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Does Political Affirmative Action Work, and for Whom? Theory and Evidence on India's Scheduled Areas

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Does Political Affirmative Action Work, and for Whom? Theory and Evidence on India's Scheduled Areas. / Gulzar, Saad; Haas, Nicholas; Pasquale, Benjamin.

I: American Political Science Review, Bind 114, Nr. 4, 11.2020, s. 1230-1246.

Publikation: Bidrag til tidsskrift/Konferencebidrag i tidsskrift /Bidrag til avisTidsskriftartikelForskningpeer review

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Gulzar, S, Haas, N & Pasquale, B 2020, 'Does Political Affirmative Action Work, and for Whom? Theory and Evidence on India's Scheduled Areas', American Political Science Review, bind 114, nr. 4, s. 1230-1246. https://doi.org/10.1017/S0003055420000532

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Gulzar, Saad ; Haas, Nicholas ; Pasquale, Benjamin. / Does Political Affirmative Action Work, and for Whom? Theory and Evidence on India's Scheduled Areas. I: American Political Science Review. 2020 ; Bind 114, Nr. 4. s. 1230-1246.

Bibtex

@article{2467b5c291ae460f92d7a2a4e24fa3ea,
title = "Does Political Affirmative Action Work, and for Whom? Theory and Evidence on India's Scheduled Areas",
abstract = "Does political affirmative action undermine or promote development? We present the first systematic analysis of Scheduled Areas in India, home to 100 million citizens, where local political office is reserved for the historically disadvantaged Scheduled Tribes. A newly constructed dataset of 217,000 villages allows us to probe conflicting hypotheses on the implementation of the world's largest workfare program, the National Rural Employment Guarantee Scheme. We find that reservations deliver no worse overall outcomes, that there are large gains for targeted minorities, and that these gains come at the cost of the relatively privileged, not other minorities. We also find improvements in other pro-poor programs, including a rural roads program and general public goods. Reservations more closely align benefits to each group's population share, allaying concerns of overcompensation for inequalities. Contrary to the expectations of skeptics, results indicate that affirmative action can redistribute both political and economic power without hindering overall development.",
keywords = "CASTE, ELECTORAL QUOTAS, INSTITUTIONS, LOCAL-POLITICS, REPRESENTATION",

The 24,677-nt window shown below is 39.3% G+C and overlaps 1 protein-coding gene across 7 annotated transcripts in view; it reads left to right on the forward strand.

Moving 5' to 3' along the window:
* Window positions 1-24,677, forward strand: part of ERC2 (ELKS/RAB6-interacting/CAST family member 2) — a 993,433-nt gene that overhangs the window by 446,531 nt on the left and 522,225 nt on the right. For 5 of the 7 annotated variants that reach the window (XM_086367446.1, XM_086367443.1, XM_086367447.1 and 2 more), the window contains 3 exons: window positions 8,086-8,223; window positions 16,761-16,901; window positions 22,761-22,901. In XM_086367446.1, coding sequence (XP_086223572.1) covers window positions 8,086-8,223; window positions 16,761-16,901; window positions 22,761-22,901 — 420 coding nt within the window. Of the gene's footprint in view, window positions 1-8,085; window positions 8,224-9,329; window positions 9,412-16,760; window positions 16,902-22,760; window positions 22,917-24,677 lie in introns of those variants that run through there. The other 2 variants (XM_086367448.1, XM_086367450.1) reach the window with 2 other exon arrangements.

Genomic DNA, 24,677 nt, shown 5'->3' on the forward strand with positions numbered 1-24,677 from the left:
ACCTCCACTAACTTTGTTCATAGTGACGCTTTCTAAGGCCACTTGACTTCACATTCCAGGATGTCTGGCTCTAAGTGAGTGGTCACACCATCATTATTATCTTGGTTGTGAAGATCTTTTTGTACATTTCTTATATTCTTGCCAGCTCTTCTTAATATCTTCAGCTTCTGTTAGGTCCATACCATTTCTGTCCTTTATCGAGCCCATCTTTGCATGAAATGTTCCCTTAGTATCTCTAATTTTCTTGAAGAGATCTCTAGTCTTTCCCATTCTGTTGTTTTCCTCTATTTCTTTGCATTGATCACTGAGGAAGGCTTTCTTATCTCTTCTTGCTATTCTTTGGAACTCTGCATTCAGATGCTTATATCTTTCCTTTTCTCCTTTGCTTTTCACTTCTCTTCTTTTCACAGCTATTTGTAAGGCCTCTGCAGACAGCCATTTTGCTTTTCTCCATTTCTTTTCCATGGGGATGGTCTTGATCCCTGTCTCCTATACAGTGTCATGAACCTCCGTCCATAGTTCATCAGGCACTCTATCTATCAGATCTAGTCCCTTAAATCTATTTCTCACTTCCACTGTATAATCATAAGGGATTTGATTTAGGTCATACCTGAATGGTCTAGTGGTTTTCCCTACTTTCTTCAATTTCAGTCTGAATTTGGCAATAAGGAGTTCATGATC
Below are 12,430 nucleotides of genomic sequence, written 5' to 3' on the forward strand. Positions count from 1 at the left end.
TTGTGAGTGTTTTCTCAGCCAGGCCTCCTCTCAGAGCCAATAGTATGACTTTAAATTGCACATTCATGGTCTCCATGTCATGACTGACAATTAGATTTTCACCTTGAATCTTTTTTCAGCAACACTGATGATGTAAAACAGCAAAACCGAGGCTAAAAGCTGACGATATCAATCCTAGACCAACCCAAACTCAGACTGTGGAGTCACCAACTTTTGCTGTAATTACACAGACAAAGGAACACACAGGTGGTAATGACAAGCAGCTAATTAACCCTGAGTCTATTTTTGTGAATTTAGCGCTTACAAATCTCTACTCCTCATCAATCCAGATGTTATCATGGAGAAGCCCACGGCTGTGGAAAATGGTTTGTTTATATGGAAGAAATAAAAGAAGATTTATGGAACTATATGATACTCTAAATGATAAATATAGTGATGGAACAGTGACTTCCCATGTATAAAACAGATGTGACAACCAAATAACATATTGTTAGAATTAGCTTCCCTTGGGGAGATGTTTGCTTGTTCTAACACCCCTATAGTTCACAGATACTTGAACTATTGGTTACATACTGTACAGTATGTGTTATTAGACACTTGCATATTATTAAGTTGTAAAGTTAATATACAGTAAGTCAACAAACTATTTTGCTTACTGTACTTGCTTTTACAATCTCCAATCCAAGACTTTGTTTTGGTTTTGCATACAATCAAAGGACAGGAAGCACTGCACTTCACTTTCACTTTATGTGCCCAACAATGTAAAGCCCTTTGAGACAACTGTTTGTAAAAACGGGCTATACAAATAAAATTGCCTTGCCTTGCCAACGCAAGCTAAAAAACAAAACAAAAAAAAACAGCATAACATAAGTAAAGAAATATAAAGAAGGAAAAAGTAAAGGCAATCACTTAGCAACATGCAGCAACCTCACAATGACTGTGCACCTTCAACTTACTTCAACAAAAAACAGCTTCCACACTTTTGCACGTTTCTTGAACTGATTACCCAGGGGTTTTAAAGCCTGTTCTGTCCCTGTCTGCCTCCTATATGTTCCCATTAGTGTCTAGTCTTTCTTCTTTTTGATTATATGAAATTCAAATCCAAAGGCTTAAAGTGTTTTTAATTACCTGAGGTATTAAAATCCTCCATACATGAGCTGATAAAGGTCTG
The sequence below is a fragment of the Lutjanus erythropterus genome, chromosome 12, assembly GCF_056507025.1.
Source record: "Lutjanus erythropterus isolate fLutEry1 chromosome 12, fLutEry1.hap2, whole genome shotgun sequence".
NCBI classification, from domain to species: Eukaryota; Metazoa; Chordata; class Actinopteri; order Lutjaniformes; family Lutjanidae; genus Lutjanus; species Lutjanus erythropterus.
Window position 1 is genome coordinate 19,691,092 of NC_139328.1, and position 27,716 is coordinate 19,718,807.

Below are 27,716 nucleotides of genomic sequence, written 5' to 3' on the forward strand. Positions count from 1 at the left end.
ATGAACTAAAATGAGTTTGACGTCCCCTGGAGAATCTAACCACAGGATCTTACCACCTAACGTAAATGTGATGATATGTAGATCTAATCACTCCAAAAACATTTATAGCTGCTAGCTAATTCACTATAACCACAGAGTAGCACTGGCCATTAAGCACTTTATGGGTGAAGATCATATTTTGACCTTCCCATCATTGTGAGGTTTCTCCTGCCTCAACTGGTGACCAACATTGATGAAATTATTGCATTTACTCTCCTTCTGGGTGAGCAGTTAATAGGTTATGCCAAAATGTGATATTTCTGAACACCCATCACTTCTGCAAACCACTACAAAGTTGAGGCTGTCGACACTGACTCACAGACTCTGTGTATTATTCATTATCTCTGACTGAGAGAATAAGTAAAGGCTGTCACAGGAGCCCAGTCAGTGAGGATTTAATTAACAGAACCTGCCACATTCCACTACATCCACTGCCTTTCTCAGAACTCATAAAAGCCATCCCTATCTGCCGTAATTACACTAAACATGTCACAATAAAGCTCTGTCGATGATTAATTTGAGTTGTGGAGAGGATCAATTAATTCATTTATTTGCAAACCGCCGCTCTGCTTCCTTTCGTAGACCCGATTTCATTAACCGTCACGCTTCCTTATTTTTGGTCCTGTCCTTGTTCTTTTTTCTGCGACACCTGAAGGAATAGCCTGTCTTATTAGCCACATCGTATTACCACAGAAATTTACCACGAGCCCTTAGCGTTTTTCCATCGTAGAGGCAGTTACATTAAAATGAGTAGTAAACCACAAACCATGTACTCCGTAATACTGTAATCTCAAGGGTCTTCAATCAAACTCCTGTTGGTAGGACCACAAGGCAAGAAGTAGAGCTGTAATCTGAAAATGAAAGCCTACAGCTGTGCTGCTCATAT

author = "Saad Gulzar and Nicholas Haas and Benjamin Pasquale",
year = "2020",
month = nov,
doi = "10.1017/S0003055420000532",
language = "English",
volume = "114",
pages = "1230--1246",
journal = "American Political Science Review",
issn = "0003-0554",
publisher = "Cambridge University Press",
number = "4",

}

RIS

TY - JOUR

T1 - Does Political Affirmative Action Work, and for Whom? Theory and Evidence on India's Scheduled Areas

AU - Gulzar, Saad

AU - Haas, Nicholas

AU - Pasquale, Benjamin

PY - 2020/11

Y1 - 2020/11

N2 - Does political affirmative action undermine or promote development? We present the first systematic analysis of Scheduled Areas in India, home to 100 million citizens, where local political office is reserved for the historically disadvantaged Scheduled Tribes. A newly constructed dataset of 217,000 villages allows us to probe conflicting hypotheses on the implementation of the world's largest workfare program, the National Rural Employment Guarantee Scheme. We find that reservations deliver no worse overall outcomes, that there are large gains for targeted minorities, and that these gains come at the cost of the relatively privileged, not other minorities. We also find improvements in other pro-poor programs, including a rural roads program and general public goods. Reservations more closely align benefits to each group's population share, allaying concerns of overcompensation for inequalities. Contrary to the expectations of skeptics, results indicate that affirmative action can redistribute both political and economic power without hindering overall development.

AB - Does political affirmative action undermine or promote development? We present the first systematic analysis of Scheduled Areas in India, home to 100 million citizens, where local political office is reserved for the historically disadvantaged Scheduled Tribes. A newly constructed dataset of 217,000 villages allows us to probe conflicting hypotheses on the implementation of the world's largest workfare program, the National Rural Employment Guarantee Scheme. We find that reservations deliver no worse overall outcomes, that there are large gains for targeted minorities, and that these gains come at the cost of the relatively privileged, not other minorities. We also find improvements in other pro-poor programs, including a rural roads program and general public goods. Reservations more closely align benefits to each group's population share, allaying concerns of overcompensation for inequalities. Contrary to the expectations of skeptics, results indicate that affirmative action can redistribute both political and economic power without hindering overall development.

KW - CASTE

KW - ELECTORAL QUOTAS

KW - INSTITUTIONS

KW - LOCAL-POLITICS

KW - REPRESENTATION

U2 - 10.1017/S0003055420000532

DO - 10.1017/S0003055420000532

M3 - Journal article

VL - 114

SP - 1230

EP - 1246

JO - American Political Science Review

JF - American Political Science Review

SN - 0003-0554

IS - 4

ER -